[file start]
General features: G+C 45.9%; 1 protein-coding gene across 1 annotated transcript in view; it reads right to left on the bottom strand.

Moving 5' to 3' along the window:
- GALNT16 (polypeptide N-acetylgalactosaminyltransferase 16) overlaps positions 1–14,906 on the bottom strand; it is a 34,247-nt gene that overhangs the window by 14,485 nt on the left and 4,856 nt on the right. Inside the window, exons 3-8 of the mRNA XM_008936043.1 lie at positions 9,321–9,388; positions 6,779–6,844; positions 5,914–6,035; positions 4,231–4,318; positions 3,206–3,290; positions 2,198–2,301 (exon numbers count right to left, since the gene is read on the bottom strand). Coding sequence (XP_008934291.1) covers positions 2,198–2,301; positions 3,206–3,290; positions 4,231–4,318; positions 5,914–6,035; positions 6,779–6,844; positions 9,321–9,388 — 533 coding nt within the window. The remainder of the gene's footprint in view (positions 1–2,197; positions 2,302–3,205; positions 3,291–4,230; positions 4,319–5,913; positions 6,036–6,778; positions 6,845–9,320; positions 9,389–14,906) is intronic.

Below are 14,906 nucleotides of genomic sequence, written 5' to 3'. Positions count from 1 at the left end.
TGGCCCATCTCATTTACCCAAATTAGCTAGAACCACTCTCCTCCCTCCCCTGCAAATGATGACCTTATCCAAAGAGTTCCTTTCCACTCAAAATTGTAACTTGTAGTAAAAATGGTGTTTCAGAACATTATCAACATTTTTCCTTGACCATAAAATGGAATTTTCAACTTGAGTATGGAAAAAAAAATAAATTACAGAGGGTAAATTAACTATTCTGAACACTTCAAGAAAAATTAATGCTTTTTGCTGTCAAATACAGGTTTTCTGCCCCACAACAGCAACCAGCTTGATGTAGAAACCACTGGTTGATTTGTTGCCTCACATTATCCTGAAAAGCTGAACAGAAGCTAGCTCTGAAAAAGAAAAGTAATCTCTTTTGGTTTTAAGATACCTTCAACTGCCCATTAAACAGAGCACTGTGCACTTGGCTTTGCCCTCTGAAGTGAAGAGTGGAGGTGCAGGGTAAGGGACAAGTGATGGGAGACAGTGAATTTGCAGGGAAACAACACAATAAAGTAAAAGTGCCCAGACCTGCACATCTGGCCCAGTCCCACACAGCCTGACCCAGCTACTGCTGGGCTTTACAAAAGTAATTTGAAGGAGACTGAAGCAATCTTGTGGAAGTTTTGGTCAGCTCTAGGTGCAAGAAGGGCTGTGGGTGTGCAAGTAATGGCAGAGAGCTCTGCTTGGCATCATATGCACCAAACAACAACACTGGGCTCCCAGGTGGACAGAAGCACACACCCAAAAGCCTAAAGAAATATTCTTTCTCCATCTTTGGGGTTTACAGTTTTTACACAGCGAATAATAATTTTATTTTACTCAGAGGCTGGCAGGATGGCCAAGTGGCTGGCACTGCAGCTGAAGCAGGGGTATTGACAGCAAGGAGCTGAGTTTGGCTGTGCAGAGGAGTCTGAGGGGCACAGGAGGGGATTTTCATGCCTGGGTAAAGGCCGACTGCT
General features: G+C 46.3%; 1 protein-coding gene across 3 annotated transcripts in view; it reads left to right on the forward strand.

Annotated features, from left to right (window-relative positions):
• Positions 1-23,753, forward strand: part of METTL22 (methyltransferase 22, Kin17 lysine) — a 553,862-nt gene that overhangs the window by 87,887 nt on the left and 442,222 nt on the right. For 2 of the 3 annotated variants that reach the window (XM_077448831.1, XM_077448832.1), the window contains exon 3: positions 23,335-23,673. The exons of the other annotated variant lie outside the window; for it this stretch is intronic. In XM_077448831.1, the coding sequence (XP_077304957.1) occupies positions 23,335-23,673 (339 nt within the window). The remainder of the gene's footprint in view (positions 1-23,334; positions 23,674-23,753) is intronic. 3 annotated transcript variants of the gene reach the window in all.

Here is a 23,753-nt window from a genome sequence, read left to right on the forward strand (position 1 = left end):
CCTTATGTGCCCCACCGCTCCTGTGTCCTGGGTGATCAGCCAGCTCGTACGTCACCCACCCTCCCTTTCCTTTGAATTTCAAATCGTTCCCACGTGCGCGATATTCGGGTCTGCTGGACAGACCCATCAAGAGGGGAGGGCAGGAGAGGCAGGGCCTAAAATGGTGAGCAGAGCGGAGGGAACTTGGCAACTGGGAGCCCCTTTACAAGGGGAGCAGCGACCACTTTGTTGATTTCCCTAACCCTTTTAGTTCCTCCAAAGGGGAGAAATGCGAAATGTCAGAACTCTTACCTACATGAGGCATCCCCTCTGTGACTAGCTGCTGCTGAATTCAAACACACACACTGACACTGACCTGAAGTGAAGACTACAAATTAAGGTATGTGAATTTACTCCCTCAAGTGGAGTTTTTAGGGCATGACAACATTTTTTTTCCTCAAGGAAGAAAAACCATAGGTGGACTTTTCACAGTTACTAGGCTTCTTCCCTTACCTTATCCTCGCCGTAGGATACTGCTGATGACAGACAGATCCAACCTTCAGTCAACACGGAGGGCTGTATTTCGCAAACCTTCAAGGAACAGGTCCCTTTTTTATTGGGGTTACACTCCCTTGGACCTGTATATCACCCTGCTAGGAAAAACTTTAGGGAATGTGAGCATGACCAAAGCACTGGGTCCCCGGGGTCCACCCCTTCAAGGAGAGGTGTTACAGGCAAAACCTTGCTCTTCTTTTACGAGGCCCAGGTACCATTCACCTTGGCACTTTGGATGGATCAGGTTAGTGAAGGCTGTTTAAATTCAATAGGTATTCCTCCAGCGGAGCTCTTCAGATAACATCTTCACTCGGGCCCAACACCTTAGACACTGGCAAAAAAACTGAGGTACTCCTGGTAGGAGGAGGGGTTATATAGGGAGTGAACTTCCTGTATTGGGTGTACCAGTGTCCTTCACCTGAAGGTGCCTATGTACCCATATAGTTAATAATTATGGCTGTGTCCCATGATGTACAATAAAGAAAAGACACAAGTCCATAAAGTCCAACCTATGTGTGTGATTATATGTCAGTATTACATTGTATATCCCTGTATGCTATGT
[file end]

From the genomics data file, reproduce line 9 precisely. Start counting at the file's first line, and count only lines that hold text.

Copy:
Here is a 23,753-nt window from a genome sequence, read left to right on the forward strand (position 1 = left end):